Visiting Artist Exposes Fine Arts Students to Four Printmaking Techniques

by Kim Palacios, Associate Director of Advancement, Alumni Giving & Engagement

Athenian was pleased to welcome Madalena Parreira, master printmaker and set designer, to serve as our 2019-20 Artist in Residence. Fine arts students in grades 9 through 12 were exposed to four new methods of printmaking under her instruction this fall. An alumni-supported Artist in Residence Endowed Fund provides a guest-instructor opportunity for an artist every year. The students’ diverse, personal, and visually-interesting prints made for an alluring display in the Center for Visual Arts (CFTA).  

Madalena was invited as a result of her long-term artistic collaboration with fine arts instructor, Sally Baker, who previously studied at Ar.Co (Center for Art and Visual Communication) in Lisbon, Portugal. Prior to serving as current head of printmaking at Ar.Co, Madalena taught art in secondary schools and colleges in Europe and the U.S., including for the United Nations International School in New York.

The program focused on four techniques. In the two weeks prior to Madalena’s arrival, Sally presented outstanding artworks in each technique and carefully explained what each printmaking processes entailed:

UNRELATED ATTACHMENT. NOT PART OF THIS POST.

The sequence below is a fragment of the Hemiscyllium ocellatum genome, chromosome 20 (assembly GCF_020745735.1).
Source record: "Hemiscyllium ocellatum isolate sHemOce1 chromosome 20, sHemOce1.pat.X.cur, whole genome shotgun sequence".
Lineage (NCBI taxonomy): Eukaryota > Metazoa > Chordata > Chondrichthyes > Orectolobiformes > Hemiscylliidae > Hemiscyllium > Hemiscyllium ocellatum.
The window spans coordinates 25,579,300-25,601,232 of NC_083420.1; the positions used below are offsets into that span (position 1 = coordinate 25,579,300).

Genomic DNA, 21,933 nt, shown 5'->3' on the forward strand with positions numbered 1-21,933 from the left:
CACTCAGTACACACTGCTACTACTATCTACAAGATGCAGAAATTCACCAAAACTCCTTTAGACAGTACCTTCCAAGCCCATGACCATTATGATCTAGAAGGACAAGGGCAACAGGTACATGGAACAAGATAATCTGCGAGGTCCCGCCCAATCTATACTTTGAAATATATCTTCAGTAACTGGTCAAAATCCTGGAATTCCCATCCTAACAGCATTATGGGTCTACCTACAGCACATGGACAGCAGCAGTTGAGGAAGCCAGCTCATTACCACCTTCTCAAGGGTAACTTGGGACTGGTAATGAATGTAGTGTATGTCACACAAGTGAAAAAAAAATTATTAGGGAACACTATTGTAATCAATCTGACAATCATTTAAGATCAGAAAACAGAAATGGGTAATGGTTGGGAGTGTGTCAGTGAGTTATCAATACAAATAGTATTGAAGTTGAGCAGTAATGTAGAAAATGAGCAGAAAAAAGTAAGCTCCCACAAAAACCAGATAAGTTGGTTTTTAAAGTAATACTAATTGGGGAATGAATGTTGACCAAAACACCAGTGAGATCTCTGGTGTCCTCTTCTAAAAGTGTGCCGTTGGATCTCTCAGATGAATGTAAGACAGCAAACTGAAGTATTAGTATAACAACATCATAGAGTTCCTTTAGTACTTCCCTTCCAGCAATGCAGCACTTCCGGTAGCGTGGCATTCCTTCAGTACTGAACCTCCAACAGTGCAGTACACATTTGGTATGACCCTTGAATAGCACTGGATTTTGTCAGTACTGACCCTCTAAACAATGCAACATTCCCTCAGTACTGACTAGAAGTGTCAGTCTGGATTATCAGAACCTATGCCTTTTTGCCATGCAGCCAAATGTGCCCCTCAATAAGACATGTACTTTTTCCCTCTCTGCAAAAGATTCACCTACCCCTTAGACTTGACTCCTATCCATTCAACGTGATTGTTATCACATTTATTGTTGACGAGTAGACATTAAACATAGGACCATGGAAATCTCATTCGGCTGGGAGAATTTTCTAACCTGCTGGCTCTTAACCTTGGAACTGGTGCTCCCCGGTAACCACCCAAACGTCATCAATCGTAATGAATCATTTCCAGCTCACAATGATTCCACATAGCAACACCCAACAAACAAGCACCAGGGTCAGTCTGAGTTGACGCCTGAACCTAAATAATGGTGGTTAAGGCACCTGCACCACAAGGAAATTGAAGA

• Silkscreen. A seventeenth-century method that uses stencils to block the passage of ink through a thin mesh; seen in the work of Andy Warhol and Robert Rauschenberg.
  • Etching. A sixteenth-century technique that uses acids to etch line and tone drawings onto metal plates; seen in the work of Rembrandt, Piranesi, and Goya.
  • Lithography. An eighteenth-century technique of printing on stones that was widely used to print stamps, maps, and packaging; seen in the work of Delacroix and Kathe Kollwitz.
  • Collography. A twentieth-century technique that involves creating plates from textured materials and printing in intaglio or by roller; seen in the work of the late Cuban artist Belkis Ayon.

Students were able to choose the type of printmaking they would explore within their respective groups; workshops were designed according to their choices. Following Madalena’s arrival, students watched live demonstrations of each step as precursors to developing their own prints.

We are pleased to report that the program was also viewed as a success by the artist herself, who remarked, “It has been an enormous pleasure to spend these days with such inquisitive and talented students. I was particularly impressed with their warm, polite and welcoming attitude from the first day, as well as their commitment and sustained effort and focus in all sessions. I have rarely seen young artists demonstrate such mutual respect and interest in learning.”